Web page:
Wanja's volley

Tell us... who is Janet Wanja?
Wanja: I am just a kawaida chick from a humble background, so I have learnt to just live within my means. I would never do anything to climb up the social ladder. I can eat in a kibanda as well as The Hilton.
Janet Wanja

 How was your childhood?W: It was tough. After clearing class eight, I spent a whole year at home doing nothing until a sponsor came along and paid my fees. I joined Mukumu Girls’ on bursary. It was the hardest moment in my life.
 And your job...W: Volleyball is my life. I have managed to go places I never dreamt I would. I have met people I wouldn’t have met were it not for volleyball. It has opened doors for me. It’s my life.
Do you have any investments?W: Not at the moment. However, I manage my money wisely. I have rented a nice apartment in Westlands. I have plans of building my own house once I have saved enough. As for now, I seriously want to go back to school and get a degree in fashion design.
 It’s rumoured that you prefer dating white men, is it true?W:I don’t know why people think I like dating white men, but that’s not the case, I prefer black men. In fact, men are all the same.
Had a volleyball colleague snatched your man?W: Contrary to the rumours, no girl in the volleyball team ever took my man. Even if it happened, why would it only happen to me and we are many women in the national team? You can get one cheating bastard, just the same way, you can get one who really loves you.
 What’s is your dating philosophy?W: As much as money is important, I prefer real love rather than richness. Everybody needs money to survive, but I prefer real love. I would rather be alone, than be with a rich man who doesn’t love me. I am serious about that. With real love, nothing else in a relationship can be difficult. You will always work out your differences.
Are you in a relationship?W: I love my current man. I won’t talk about him, but he is a good man. I can’t wait to have babies and raise a family.
 What have you learnt about relationships?W: Communication is important. My past relationships failed because there was lack of communication. I would rather have a man tell me, ‘Baby, I don’t like this or that’ than keep quiet. And if you break up, then perhaps the relationship wasn’t meant to be.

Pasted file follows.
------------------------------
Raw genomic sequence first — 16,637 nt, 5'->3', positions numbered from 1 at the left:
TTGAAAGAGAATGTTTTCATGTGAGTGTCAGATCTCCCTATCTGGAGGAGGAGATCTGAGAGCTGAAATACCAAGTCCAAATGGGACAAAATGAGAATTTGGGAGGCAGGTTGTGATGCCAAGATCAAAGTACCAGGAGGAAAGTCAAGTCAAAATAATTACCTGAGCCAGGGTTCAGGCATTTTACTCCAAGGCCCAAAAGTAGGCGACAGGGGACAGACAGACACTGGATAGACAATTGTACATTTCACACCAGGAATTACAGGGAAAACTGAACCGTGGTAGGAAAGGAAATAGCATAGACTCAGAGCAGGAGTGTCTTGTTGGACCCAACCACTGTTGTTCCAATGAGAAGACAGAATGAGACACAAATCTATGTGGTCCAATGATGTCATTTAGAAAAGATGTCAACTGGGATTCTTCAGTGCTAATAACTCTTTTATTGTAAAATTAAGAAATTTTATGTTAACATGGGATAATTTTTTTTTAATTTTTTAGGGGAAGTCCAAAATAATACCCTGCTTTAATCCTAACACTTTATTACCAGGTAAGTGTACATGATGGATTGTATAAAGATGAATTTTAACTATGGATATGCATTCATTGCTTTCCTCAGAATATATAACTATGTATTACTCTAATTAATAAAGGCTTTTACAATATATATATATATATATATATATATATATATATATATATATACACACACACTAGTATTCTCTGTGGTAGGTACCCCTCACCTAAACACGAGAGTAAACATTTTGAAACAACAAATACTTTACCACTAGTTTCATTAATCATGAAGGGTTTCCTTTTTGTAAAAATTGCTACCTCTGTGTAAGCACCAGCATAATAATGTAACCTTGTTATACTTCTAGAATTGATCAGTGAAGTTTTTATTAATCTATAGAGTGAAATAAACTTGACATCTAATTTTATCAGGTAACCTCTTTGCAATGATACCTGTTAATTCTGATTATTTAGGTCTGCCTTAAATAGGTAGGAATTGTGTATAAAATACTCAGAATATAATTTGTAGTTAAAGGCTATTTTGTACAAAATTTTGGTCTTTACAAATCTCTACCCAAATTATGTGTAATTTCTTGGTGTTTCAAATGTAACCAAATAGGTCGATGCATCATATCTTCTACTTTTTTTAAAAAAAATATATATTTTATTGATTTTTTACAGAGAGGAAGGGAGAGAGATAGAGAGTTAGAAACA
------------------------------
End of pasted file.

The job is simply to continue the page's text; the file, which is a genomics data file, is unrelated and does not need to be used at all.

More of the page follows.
P: What do you hate in men?W: Fat men. How can a man let himself grow fat and round? All my boyfriends have had an athlete build. Sio kwa ubaya, but I would never date an athlete. Those guys who run, wakifukuza upepo? No way. Not my type.
P: Which is the most outrageous rumour you have heard about yourself?W: Ati Wanja analala na coaches. That was just malicious. I can’t do such a thing. In fact, I can never be in a relationship with workmates. It can’t work. When you are beautiful people want to speculate on your social life. It is sad.
Were you at one time dropped out of the national team because of indiscipline?W: That was a lie. I just saw it in the papers. Why can’t you just confirm with the coach? I am an international player. I can play anywhere in the world, why compromise my career? But I have learnt to ignore such things. I believe God has greater plans for me, and I wont let rumours and lies cloud my life.
 Your teammate, Jane Wacu is getting a lot of media attention. Do you envy her?W: She is my close friend, and a very good player. I am not jealous. She is like a sister to me. Even off the court, we spend lots of time together.
You look superb, how do you maintain your figure?W: In high school, I weighed 78 kilogrammes. I lost all the weight and people said I had had an abortion, and then some said I was using slimming pills. Come on, I am a sportswoman, how can I add weight and I train everyday?
 How do you handle attention from men?W: I know I am beautiful. I am used to attention from men. As a public figure, I try to be courteous at all times. There is a man in my life, and I love him. Uceleb ni jina tu. Being a celebrity doesn’t pay my bills.
 Where do you shop for your clothes?W: I get lots of good stuff at Gikomba’s mitumba market. I can afford expensive items, but if I can get good stuff in Gikomba, why not ?
 You are known for heavy partying; does it affect your career?W: I was a party girl. Yes, I used to party a lot between 2004 to 2008. Those were my party days. I think age is catching up (laughs) I am only 27, but I have gotten tired of clubbing. I prefer a nice evening at home, with a loved one, watching movies. Nowadays I rarely indulge in alcohol.
 What is your unfulfilled dream?W: I desperately wish to start a children’s home. That’s the only thing I ask from God. I love children, I can’t wait to have my own. I visit children’s homes and spend time with them; I do it because I love kids. I never invite the media to tag along and see me make donations to an orphanage. That’s between me and God.
 What is your take on the current moral decadence amongst the youth?W: I advocate against premarital sex. I am deeply spiritual. I don’t want to talk about myself, but sex before marriage is against the Bible teachings. But kama ni lazima, tumia protection.
 Where do you draw strength when in a moment of weakness?W: My strength comes from my family. I wouldn’t be working this hard if I didn’t have my family. I am not yet married, so I am talking about my mother, brother and sisters. I have got lots of responsibilities, so I have to work hard, that’s why siwezi get watoi now juu mabeste wangu wako nao.